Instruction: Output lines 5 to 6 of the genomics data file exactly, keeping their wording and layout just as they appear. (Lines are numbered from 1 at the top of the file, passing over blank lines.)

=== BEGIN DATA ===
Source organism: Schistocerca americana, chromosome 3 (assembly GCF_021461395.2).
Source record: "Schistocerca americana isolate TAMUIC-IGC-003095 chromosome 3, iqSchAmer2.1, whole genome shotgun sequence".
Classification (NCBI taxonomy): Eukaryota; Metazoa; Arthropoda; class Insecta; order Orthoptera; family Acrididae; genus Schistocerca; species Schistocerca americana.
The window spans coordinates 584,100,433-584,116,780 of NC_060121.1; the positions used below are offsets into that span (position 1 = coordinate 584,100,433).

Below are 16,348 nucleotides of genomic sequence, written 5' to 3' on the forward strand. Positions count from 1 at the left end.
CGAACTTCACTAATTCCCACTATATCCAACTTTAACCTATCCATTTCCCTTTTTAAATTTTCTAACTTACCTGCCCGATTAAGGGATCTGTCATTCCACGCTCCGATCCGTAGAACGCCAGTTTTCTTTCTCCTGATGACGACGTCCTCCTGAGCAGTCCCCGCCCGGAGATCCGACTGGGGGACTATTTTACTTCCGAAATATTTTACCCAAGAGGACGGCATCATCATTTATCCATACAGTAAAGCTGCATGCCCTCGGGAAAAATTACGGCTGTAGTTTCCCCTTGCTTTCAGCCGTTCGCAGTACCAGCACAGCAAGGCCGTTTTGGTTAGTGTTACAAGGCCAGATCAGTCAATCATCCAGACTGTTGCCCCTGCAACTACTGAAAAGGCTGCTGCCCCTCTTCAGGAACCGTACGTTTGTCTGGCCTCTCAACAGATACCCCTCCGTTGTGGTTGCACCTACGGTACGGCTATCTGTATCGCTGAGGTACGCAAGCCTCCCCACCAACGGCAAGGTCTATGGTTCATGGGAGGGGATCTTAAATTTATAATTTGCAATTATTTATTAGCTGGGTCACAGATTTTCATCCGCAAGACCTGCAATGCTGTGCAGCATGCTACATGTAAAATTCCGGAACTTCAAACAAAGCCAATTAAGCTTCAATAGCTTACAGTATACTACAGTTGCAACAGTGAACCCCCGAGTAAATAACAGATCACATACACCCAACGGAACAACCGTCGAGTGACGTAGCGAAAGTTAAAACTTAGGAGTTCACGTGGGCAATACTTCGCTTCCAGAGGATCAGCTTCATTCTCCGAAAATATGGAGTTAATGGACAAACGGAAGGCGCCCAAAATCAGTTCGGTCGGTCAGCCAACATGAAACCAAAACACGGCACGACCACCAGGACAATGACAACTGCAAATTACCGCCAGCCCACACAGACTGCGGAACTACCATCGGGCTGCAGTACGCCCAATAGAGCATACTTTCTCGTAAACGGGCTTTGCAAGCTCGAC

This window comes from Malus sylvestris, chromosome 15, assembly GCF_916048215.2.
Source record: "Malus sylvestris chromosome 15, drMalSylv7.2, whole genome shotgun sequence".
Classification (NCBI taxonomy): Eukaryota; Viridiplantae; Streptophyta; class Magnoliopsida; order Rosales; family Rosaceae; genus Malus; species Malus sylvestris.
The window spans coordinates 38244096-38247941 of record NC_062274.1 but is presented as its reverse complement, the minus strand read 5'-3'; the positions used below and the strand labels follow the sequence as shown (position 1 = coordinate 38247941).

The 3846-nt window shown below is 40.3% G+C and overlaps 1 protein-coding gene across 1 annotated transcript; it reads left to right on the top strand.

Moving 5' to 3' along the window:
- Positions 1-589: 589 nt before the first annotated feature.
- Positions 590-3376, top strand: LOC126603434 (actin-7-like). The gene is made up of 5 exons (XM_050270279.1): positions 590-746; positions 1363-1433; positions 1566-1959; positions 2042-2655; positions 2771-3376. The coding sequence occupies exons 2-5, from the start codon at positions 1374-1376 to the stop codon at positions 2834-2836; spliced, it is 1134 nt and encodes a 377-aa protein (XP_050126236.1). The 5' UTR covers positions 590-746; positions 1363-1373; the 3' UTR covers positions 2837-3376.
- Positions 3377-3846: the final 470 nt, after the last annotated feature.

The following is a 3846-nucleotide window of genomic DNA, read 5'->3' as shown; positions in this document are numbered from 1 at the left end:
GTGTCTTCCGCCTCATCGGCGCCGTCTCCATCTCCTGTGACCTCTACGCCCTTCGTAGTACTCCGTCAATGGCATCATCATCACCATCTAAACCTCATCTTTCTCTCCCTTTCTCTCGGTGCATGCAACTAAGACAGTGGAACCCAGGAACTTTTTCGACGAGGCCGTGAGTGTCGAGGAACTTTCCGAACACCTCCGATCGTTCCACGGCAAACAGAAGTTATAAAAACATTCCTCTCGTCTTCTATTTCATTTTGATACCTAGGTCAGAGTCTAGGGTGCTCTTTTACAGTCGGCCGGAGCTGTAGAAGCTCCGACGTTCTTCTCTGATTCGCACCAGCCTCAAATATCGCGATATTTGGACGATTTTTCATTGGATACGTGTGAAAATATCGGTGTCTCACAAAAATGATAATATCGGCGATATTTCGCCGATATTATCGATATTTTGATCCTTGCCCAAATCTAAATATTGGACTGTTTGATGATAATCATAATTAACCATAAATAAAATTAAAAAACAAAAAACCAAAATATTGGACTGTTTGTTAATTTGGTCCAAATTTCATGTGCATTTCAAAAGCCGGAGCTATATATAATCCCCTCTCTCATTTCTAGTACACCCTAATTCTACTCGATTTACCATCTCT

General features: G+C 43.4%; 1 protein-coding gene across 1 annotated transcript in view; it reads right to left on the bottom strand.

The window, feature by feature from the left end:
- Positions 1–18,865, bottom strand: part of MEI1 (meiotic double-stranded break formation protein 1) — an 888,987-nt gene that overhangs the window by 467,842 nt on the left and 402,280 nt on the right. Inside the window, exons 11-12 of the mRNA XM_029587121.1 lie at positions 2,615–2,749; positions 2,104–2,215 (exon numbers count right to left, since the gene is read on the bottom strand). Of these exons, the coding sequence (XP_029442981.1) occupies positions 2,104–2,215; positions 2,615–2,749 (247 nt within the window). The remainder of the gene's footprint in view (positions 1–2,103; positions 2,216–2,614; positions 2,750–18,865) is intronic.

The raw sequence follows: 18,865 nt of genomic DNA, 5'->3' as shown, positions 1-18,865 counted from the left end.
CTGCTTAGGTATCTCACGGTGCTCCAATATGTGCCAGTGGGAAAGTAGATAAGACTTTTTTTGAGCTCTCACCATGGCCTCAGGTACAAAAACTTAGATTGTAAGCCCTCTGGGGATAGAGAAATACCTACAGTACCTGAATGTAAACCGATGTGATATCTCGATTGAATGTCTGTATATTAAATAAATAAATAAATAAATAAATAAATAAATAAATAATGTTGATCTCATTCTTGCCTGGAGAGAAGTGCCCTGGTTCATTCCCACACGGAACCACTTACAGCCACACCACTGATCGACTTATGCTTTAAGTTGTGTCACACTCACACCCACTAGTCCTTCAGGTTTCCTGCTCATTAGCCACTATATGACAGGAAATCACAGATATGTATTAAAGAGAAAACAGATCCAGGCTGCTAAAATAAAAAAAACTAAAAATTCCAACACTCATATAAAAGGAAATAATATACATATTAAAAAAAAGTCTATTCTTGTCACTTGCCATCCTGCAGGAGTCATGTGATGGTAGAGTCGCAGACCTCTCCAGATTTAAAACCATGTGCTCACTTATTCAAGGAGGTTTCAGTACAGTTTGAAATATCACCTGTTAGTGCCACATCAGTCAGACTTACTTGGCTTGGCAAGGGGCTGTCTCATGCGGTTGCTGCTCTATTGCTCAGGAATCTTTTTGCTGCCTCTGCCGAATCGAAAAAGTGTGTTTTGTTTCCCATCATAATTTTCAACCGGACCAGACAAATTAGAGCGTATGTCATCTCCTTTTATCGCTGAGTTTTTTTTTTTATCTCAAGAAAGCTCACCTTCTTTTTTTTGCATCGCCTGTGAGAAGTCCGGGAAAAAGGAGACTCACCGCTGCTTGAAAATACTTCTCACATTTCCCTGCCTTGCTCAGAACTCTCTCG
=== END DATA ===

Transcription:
Below are 16,348 nucleotides of genomic sequence, written 5' to 3' on the forward strand. Positions count from 1 at the left end.
CGAACTTCACTAATTCCCACTATATCCAACTTTAACCTATCCATTTCCCTTTTTAAATTTTCTAACTTACCTGCCCGATTAAGGGATCTGTCATTCCACGCTCCGATCCGTAGAACGCCAGTTTTCTTTCTCCTGATGACGACGTCCTCCTGAGCAGTCCCCGCCCGGAGATCCGACTGGGGGACTATTTTACTTCCGAAATATTTTACCCAAGAGGACGGCATCATCATTTATCCATACAGTAAAGCTGCATGCCCTCGGGAAAAATTACGGCTGTAGTTTCCCCTTGCTTTCAGCCGTTCGCAGTACCAGCACAGCAAGGCCGTTTTGGTTAGTGTTACAAGGCCAGATCAGTCAATCATCCAGACTGTTGCCCCTGCAACTACTGAAAAGGCTGCTGCCCCTCTTCAGGAACCGTACGTTTGTCTGGCCTCTCAACAGATACCCCTCCGTTGTGGTTGCACCTACGGTACGGCTATCTGTATCGCTGAGGTACGCAAGCCTCCCCACCAACGGCAAGGTCTATGGTTCATGGGAGGGGATCTTAAATTTATAATTTGCAATTATTTATTAGCTGGGTCACAGATTTTCATCCGCAAGACCTGCAATGCTGTGCAGCATGCTACATGTAAAATTCCGGAACTTCAAACAAAGCCAATTAAGCTTCAATAGCTTACAGTATACTACAGTTGCAACAGTGAACCCCCGAGTAAATAACAGATCACATACACCCAACGGAACAACCGTCGAGTGACGTAGCGAAAGTTAAAACTTAGGAGTTCACGTGGGCAATACTTCGCTTCCAGAGGATCAGCTTCATTCTCCGAAAATATGGAGTTAATGGACAAACGGAAGGCGCCCAAAATCAGTTCGGTCGGTCAGCCAACATGAAACCAAAACACGGCACGACCACCAGGACAATGACAACTGCAAATTACCGCCAGCCCACACAGACTGCGGAACTACCATCGGGCTGCAGTACGCCCAATAGAGCATACTTTCTCGTAAACGGGCTTTGCAAGCTCGAC